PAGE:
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[–] Mathurin1911 0 points 2 points (+2|-0) ago 

Meh, statistical adjusting is complicated. Its part of why I dont trust the more complicated statistical measures, but adjustment can make sense in some scenarios.

Think about it like this. Lets say you sample 1000 people on their enjoyment of waving sticks at fences to keep kids off their lawn. You find that 45% of those 1000 people very much enjoyed the activity. However, you also find that you somehow managed to accidently select a sample that was 65% over the age of 80. When using the sample you might find it reasonable to weight the choices of the sample subjects to make the outcome more representative of the population. IE, placing greater weight on the younger subjects to make the poll better reflect what it would have been if you hadnt gone to a retirement village to conduct your poll.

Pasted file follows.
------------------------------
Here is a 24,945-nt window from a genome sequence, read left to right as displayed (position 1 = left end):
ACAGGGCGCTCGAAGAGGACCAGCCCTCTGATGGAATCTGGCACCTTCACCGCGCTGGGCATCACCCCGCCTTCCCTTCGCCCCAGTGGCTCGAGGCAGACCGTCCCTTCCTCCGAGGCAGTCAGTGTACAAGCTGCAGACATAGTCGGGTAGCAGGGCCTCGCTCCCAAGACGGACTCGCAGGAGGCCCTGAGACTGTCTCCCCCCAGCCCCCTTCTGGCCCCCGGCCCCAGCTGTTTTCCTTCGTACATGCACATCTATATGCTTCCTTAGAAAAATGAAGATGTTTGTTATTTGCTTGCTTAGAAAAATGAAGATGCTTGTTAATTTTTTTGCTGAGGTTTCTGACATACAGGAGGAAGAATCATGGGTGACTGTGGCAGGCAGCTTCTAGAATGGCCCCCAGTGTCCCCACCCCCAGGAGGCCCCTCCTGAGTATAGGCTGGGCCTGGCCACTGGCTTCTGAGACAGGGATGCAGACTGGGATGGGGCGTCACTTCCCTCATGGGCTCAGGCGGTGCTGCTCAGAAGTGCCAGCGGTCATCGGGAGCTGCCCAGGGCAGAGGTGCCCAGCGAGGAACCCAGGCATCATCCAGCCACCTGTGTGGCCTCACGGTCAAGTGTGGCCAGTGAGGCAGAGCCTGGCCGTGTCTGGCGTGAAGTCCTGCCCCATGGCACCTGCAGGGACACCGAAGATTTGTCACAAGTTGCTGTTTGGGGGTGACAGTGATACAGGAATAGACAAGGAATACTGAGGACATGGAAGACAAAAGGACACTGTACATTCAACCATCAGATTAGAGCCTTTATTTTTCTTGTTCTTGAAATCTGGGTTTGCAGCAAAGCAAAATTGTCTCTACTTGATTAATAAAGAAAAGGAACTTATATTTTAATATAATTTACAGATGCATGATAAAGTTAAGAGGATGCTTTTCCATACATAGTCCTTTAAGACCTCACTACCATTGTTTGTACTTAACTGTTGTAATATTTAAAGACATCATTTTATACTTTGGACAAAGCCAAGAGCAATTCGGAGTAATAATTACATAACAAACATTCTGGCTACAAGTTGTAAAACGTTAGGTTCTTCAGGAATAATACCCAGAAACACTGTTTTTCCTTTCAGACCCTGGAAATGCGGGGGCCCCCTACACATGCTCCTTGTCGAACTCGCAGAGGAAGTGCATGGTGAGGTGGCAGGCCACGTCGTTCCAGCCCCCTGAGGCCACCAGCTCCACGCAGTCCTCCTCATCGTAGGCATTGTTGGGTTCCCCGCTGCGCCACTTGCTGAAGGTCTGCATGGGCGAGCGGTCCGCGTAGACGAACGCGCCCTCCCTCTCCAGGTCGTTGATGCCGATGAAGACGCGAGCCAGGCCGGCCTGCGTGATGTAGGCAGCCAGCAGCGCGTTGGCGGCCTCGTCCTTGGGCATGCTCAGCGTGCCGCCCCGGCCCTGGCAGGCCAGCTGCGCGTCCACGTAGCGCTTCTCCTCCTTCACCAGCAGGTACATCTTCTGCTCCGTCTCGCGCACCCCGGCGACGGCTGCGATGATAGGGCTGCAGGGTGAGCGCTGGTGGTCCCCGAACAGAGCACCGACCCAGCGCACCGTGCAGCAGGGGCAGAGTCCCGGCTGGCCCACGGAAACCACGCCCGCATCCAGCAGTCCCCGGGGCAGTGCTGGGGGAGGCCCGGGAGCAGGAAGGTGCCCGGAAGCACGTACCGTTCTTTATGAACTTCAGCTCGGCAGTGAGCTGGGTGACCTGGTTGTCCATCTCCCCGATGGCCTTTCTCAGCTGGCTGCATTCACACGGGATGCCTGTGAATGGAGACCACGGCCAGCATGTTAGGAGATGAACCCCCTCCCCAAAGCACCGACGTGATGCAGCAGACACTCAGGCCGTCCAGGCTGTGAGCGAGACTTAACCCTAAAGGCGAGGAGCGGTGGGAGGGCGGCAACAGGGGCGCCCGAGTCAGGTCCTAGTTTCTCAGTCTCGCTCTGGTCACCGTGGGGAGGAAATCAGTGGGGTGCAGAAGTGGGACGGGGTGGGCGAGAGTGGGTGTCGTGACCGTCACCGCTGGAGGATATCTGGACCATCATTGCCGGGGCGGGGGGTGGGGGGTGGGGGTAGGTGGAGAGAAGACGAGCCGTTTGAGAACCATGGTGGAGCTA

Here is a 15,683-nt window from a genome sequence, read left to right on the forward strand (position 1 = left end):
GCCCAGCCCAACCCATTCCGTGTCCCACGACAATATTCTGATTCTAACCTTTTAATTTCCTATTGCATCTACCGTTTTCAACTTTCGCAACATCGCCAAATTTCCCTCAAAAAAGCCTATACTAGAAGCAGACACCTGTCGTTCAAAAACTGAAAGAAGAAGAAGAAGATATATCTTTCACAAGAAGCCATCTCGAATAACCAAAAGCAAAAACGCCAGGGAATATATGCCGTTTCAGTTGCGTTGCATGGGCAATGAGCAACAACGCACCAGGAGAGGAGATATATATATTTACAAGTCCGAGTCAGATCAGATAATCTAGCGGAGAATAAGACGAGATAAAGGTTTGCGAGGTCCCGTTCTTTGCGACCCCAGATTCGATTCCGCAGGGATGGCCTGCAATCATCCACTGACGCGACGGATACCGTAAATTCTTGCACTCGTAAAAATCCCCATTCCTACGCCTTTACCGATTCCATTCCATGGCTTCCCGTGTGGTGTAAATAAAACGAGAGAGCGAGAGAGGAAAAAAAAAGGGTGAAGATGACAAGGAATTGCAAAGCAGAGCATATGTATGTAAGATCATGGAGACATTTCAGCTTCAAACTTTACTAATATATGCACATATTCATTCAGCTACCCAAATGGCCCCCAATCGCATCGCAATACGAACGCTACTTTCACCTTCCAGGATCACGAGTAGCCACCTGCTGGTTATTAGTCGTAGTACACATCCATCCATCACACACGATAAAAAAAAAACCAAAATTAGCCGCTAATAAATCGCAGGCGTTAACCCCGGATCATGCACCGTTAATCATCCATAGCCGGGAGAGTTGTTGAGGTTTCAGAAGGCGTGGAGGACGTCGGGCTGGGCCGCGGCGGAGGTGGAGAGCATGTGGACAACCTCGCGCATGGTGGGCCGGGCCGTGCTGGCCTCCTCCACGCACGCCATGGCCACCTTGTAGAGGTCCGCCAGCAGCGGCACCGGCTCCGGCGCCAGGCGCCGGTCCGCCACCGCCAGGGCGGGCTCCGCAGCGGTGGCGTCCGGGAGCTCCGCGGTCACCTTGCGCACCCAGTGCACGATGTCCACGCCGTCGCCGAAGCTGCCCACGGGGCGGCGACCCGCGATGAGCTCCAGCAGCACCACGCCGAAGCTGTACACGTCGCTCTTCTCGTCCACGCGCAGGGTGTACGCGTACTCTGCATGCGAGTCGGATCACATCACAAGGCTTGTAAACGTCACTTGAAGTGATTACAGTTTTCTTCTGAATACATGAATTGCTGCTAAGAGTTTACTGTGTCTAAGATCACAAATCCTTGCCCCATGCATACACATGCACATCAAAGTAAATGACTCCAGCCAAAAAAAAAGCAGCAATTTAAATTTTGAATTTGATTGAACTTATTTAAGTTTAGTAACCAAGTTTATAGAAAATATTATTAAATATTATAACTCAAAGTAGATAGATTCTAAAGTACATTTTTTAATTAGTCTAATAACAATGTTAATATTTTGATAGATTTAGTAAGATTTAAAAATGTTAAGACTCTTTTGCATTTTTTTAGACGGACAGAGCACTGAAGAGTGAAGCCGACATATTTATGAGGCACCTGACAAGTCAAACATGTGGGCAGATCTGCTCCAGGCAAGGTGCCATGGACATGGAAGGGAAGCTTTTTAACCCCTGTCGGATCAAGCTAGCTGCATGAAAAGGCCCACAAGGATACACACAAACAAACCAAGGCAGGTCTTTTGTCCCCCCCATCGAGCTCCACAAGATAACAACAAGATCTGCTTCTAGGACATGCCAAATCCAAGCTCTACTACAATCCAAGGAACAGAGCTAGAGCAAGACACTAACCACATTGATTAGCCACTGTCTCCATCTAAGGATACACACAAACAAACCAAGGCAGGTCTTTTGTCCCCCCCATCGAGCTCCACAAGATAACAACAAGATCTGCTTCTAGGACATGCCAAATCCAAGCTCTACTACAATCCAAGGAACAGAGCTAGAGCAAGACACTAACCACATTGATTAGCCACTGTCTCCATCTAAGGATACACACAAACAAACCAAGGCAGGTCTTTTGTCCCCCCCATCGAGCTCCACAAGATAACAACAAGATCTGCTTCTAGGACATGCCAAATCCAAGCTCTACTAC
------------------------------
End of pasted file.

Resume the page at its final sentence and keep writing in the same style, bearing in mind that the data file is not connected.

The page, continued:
Why not just rerun the sample somewhere else, somewhere more representative of the whole population? Because sampling is the expensive part.

This is not a defense of tactics used to generate polls, just one of the idea of adjustment. I personally abhor the "Fun with numbers" tactics that all politicians seem happy to use.

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[–] 1HepCat 0 points 2 points (+2|-0) ago 

In my work, we usually call it 'smoothing'.

Given a population of 1000, pollsters A, B, C, D and E each sample 50 people at random. Pollster E finds results that differ somewhat significantly from the findings of A, B, C and D so he reduces confidence in his own sample because he's only got 50 data points whereas the other polls have ~200 data points combined. This might be reasonable because the relative weakness of E's sample makes it more sensitive to outliers.